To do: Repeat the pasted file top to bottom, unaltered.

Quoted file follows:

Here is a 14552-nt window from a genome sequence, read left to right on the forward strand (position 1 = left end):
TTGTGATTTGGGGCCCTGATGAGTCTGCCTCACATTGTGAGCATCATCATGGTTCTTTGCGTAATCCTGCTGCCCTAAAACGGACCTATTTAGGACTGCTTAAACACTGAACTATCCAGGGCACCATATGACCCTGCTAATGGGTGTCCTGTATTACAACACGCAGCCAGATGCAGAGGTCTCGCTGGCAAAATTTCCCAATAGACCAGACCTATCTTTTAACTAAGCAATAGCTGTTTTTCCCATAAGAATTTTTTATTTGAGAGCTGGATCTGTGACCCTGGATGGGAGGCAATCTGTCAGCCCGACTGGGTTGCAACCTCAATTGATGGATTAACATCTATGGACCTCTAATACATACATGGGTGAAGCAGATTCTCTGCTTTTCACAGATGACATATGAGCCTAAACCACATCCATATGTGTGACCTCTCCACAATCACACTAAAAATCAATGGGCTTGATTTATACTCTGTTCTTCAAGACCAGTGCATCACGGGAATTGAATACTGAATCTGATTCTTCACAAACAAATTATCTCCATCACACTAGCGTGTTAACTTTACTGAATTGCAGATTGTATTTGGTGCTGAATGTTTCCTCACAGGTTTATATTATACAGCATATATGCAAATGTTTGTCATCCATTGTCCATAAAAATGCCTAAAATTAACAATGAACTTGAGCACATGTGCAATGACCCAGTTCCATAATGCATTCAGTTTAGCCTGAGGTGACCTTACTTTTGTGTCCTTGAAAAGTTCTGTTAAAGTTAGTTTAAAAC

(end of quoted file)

Here is a 14552-nt window from a genome sequence, read left to right on the forward strand (position 1 = left end):
TTGTGATTTGGGGCCCTGATGAGTCTGCCTCACATTGTGAGCATCATCATGGTTCTTTGCGTAATCCTGCTGCCCTAAAACGGACCTATTTAGGACTGCTTAAACACTGAACTATCCAGGGCACCATATGACCCTGCTAATGGGTGTCCTGTATTACAACACGCAGCCAGATGCAGAGGTCTCGCTGGCAAAATTTCCCAATAGACCAGACCTATCTTTTAACTAAGCAATAGCTGTTTTTCCCATAAGAATTTTTTATTTGAGAGCTGGATCTGTGACCCTGGATGGGAGGCAATCTGTCAGCCCGACTGGGTTGCAACCTCAATTGATGGATTAACATCTATGGACCTCTAATACATACATGGGTGAAGCAGATTCTCTGCTTTTCACAGATGACATATGAGCCTAAACCACATCCATATGTGTGACCTCTCCACAATCACACTAAAAATCAATGGGCTTGATTTATACTCTGTTCTTCAAGACCAGTGCATCACGGGAATTGAATACTGAATCTGATTCTTCACAAACAAATTATCTCCATCACACTAGCGTGTTAACTTTACTGAATTGCAGATTGTATTTGGTGCTGAATGTTTCCTCACAGGTTTATATTATACAGCATATATGCAAATGTTTGTCATCCATTGTCCATAAAAATGCCTAAAATTAACAATGAACTTGAGCACATGTGCAATGACCCAGTTCCATAATGCATTCAGTTTAGCCTGAGGTGACCTTACTTTTGTGTCCTTGAAAAGTTCTGTTAAAGTTAGTTTAAAAC